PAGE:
Tuesday, July 22, 2014
Voters strongly believe the United States is a more divided nation these days, and they think both sides are to blame. Most are also ready to do something about it at the ballot box in November.
Sixty-seven percent (67%) of Likely U.S. Voters say America is a more divided nation than it was four years ago. A new Rasmussen Reports national telephone survey finds that just seven percent (7%) think the country is less divided now, while 21% rate the level of division as about the same.(To see survey question wording, click here.)
Among voters who see more division or about the same level of it, 35% believe President Obama is to blame. But 34% point the finger at Republicans in Congress instead. Twenty-three percent (23%) say they’re both to blame. Just five percent (5%) attribute the division to something else.
Fifty-seven percent (57%) of all voters say they are more likely to vote this year than they have been in past elections. Only four percent (4%) say they are less likely to do so, while 38% rate their intention to vote as about the same as in past years.
Perhaps problematic for Democrats is that 65% of GOP voters and 55% of voters not affiliated with either major party are more likely to vote this year, compared to 53% of those in the president’s party. But that could change as the election gets nearer.
Fifty-nine percent (59%) of voters nationwide are at least somewhat confident that the candidates they vote for will steer the country in the right direction, but that includes just 19% who are Very Confident. Thirty-three percent (33%) lack that confidence, with seven percent (7%) who are Not At All Confident that their candidates will make a difference.
The survey of 1,000 Likely Voters was conducted on July 17-18, 2014 by Rasmussen Reports. The margin of sampling error is +/- 3 percentage points with a 95% level of confidence. Field work for all Rasmussen Reports surveys is conducted by Pulse Opinion Research, LLC. See methodology.
Fifty-four percent (54%) of voters think Republicans are likely to win the Senate in November, putting them in charge of the entire Congress, while just 40% feel Democrats are likely to take control of the House of Representatives away from the GOP.
Forty-six percent (46%) say given the state of politics in America today, they are following political news more closely than they have in the past. Fifteen percent (15%) are following political news less these days, while 39% say their level of attention to that kind of news is about the same. Republicans are following political news much more closely now than Democrats and unaffiliated voters are.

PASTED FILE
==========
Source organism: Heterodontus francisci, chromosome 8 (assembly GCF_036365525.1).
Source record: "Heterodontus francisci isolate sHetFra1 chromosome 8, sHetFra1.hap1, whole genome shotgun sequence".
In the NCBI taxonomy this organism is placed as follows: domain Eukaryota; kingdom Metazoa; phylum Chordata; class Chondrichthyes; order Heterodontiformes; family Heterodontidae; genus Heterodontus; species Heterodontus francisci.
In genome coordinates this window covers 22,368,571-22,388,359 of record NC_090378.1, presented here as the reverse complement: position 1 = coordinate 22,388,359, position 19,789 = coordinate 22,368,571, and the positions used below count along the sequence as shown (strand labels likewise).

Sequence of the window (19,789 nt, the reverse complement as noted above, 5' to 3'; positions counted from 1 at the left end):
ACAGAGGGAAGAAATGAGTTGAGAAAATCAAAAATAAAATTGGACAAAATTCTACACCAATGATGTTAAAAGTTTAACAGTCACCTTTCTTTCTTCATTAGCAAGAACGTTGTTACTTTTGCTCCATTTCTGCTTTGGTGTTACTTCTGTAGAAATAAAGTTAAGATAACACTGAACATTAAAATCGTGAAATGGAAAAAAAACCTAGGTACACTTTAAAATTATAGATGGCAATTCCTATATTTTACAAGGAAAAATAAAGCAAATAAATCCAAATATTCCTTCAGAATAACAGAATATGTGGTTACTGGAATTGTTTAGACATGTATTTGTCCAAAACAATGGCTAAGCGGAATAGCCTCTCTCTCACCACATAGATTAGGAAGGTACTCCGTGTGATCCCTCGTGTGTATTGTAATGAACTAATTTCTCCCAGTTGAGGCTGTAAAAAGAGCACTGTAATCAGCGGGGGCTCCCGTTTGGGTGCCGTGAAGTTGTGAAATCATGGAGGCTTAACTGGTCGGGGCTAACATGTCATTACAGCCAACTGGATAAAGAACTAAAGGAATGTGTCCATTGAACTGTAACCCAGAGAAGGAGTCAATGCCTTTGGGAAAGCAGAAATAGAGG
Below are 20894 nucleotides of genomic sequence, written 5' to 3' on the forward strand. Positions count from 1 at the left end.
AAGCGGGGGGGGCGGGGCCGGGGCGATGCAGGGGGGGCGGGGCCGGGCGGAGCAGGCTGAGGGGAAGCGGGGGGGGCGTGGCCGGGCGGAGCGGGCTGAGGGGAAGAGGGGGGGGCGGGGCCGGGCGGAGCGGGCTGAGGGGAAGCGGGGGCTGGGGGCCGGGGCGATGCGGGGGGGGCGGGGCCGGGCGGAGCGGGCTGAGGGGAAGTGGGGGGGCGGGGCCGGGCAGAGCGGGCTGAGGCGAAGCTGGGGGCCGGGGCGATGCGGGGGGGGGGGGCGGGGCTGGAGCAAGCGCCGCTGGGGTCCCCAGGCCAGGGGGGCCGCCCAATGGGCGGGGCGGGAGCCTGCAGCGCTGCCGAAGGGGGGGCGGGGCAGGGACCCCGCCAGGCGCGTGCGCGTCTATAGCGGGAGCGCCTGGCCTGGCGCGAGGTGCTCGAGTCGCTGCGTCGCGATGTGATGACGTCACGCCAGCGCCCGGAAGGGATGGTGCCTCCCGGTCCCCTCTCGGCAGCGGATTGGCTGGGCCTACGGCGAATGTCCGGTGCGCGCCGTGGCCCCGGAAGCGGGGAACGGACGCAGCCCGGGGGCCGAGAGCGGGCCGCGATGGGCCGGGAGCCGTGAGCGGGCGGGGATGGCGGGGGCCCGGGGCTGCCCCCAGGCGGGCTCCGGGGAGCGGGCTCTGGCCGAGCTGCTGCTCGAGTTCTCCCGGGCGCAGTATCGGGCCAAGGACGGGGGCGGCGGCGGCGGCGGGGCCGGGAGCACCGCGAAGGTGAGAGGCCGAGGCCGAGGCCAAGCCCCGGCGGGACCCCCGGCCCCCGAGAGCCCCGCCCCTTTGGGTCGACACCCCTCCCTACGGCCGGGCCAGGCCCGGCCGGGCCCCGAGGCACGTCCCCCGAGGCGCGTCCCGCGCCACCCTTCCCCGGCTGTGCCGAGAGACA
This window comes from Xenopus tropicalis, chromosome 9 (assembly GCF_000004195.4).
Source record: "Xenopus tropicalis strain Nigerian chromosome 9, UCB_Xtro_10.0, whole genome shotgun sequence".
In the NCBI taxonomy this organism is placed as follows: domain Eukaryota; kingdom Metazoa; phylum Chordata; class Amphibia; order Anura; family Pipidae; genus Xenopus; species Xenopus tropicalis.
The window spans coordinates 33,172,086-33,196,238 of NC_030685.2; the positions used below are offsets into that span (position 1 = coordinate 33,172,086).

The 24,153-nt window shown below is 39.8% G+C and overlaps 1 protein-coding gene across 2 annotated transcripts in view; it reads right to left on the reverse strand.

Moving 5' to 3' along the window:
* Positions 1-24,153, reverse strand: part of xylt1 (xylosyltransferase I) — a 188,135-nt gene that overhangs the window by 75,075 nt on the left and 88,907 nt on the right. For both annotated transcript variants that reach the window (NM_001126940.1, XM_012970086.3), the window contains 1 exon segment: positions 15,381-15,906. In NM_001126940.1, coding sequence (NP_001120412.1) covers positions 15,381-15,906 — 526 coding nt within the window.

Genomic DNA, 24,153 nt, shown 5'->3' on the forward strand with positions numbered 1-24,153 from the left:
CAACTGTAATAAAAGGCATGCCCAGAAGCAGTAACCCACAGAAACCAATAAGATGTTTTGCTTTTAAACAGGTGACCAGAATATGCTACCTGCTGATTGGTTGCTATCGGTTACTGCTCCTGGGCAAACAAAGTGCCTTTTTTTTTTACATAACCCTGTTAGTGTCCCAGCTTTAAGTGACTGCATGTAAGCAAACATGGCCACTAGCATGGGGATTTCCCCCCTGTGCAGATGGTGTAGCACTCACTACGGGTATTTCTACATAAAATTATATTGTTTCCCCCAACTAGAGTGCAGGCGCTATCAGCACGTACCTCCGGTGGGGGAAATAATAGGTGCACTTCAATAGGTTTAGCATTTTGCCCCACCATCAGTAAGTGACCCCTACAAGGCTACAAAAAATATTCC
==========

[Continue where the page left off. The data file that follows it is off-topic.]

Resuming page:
Eighty-three percent (83%) of all voters believe most of their fellow Americans are not informed voters.
Eighty percent (80%) of Republicans and 69% of unaffiliated voters think America is a more divided nation than it was four years ago, a view shared by 55% of Democrats.
Predictably, 71% of GOP voters blame the president, while 67% of Democrats blame Republicans in Congress. Among unaffiliated voters, 31% say Obama’s at fault, 25% say congressional Republicans, and 31% lay the blame on both of them. Republicans are more confident than the others that the candidates they vote for will steer the country in the right direction.
Just 25% of voters nationwide now believe the country is headed in the right direction, the lowest finding since early December. Eighty-nine percent (89%) of Republicans and 73% of unaffiliated voters think the country is on the wrong track. Democrats are evenly divided.
Eighty-three percent (83%) of working Americans identify themselves as middle class, and more voters than ever (67%) think the U.S. economy is unfair to the middle class.
Critics have called for Obama’s impeachment and for lawsuits challenging his executive actions, but most voters nix both ideas. Better, they say, to elect an opposition Congress.
Only eight percent (8%) rate Congress’ performance these days as good or excellent. Just 25% think their member of Congress deserves reelection. Most Republican voters continue to believe that their representatives in Congress have lost touch with the party’s base over the last several years, while most Democrats believe their Congress members have done a good job representing what their party stands for.
Voters still expect Republicans to repeal Obamacare if they take control of Congress in November.
See our most recent numbers from the Senate races in Alaska, Arkansas, Colorado, Georgia,Idaho, ,Illinois, Iowa, Kansas, Kentucky, Louisiana, Maine, Michigan, Mississippi, Montana, Nebraska, New Hampshire, New Jersey, North Carolina, Oklahoma, Oregon, South Carolina, South Carolina (special), South Dakota, Tennessee, Virginia and West Virginia.
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